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ttg said:
My brother and dad said that in 4-hi only one wheel on front and one wheel on back would be turning and that would not hurt anything.
Their both right. But what they don't understand is that this is a part time system meaning there is no center differential to allow for slippage between the front and rear tires as you turn, so the difference between the front and rear turning radius will cause scuffing of the inner and dragging of the outter wheels because the front and rears are locked together.
 

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HudsonValleyTitan said:
Driving in 4WD on a dry road while going in a straight line can be done all day long with no tire wear etc. Doing so around town will drag an inside wheel and cause increased tire wear and probably more wear and tear on the drivetrain in general but....I've never met anyone whos drivetrain failed because of doing this. I drove my 04 Titan in 4WD in the rain all the time and in one instance, the wife drove the truck, not realizing it was in 4WD, for almost a week in the summer so...no, you shouldn't do it but you're not going to snap something off as some folks here would have you believe.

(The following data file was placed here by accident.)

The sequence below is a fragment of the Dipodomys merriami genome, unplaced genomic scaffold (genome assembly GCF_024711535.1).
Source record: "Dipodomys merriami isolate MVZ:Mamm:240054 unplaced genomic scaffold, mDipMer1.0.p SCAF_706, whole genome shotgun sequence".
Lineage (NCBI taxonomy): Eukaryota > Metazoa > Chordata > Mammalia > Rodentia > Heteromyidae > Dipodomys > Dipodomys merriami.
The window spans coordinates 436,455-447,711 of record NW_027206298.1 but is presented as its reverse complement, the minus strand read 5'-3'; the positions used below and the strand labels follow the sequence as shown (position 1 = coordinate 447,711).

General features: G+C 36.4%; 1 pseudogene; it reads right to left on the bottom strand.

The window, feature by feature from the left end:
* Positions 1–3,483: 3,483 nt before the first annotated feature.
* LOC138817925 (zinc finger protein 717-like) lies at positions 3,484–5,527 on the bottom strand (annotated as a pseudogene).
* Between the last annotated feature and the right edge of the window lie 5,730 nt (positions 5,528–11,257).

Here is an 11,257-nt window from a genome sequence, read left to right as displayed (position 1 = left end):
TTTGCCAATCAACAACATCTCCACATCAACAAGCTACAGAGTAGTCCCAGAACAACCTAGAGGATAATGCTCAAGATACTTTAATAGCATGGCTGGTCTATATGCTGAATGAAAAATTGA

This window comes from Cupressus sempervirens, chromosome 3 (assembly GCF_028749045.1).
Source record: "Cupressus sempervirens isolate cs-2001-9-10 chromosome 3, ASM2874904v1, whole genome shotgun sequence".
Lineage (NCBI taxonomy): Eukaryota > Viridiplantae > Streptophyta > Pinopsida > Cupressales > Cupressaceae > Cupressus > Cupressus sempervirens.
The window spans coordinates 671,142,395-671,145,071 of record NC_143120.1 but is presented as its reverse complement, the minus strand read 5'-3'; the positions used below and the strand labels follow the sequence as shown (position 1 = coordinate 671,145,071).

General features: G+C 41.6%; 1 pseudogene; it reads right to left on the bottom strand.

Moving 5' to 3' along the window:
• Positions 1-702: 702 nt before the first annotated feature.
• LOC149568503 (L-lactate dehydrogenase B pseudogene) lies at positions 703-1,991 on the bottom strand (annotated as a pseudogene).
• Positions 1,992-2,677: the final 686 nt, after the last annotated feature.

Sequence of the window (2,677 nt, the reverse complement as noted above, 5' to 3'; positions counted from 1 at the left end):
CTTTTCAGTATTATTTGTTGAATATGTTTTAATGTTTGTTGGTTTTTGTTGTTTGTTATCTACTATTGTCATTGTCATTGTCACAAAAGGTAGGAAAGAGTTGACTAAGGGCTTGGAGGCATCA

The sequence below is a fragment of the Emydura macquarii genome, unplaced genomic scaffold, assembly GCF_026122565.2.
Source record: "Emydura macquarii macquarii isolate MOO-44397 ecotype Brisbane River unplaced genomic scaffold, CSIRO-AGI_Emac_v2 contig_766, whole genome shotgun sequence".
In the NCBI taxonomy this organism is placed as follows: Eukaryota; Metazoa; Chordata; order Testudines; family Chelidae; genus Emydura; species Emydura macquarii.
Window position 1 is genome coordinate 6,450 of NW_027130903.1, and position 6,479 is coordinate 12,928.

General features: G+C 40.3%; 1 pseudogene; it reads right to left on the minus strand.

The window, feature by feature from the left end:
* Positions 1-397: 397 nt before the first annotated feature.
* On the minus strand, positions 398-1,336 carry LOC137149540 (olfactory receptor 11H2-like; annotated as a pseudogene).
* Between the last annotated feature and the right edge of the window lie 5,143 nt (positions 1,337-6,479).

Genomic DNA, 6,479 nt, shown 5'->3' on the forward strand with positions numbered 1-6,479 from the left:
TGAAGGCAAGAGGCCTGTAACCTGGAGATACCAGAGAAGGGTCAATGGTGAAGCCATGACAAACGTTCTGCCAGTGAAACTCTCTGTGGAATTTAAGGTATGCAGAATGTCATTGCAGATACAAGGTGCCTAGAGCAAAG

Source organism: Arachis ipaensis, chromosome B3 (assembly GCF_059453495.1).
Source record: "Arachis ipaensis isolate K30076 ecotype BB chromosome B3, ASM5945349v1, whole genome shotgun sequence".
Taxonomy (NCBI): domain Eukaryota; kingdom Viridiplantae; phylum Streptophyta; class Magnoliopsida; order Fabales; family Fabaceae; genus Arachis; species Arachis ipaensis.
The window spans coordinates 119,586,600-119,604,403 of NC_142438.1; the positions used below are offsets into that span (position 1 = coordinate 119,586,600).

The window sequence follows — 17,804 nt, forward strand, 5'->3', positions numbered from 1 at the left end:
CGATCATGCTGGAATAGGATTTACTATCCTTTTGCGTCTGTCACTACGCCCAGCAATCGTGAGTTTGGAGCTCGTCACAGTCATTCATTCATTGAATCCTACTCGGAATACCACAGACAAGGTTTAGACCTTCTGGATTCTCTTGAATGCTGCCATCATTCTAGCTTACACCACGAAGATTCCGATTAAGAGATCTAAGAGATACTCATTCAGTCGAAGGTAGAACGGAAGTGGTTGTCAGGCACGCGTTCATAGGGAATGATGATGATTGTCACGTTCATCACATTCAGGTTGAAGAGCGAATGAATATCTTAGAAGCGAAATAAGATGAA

Consider it luck. ;)

I've witnessed an outer u-joint fail on a vehicle by driving it in 4wd in a dirt parking lot, then out on the street to make a u-turn (on pavement) and *BAM* busted joint.

Seeing that our transfer-cases are chain driven, not gear, any unnecessary stress put on it due to the difference in speed between the front and rear will cause the chain to stretch.

As was said above, the binding isn't caused because the left and right sides turn at different speeds, the issue is because the front and rear need to run at different speeds. When you make a turn, all 4 tires take a different path. Since the paths are all a different distance to the same point, the tires will turn at different speeds, both side to side (there are diffs in the axles to compensate for this) and front to rear (In 4wd the front and rear driveshafts are locked together, they MUST rotate at the same speed). Forces build up and most of the time this energy is released through chirping, bucking tires. However, sometimes the tires have more traction and that energy will find another way out. Path of least resistance...which may end up being the t-case, u-joint, CV joint, differential...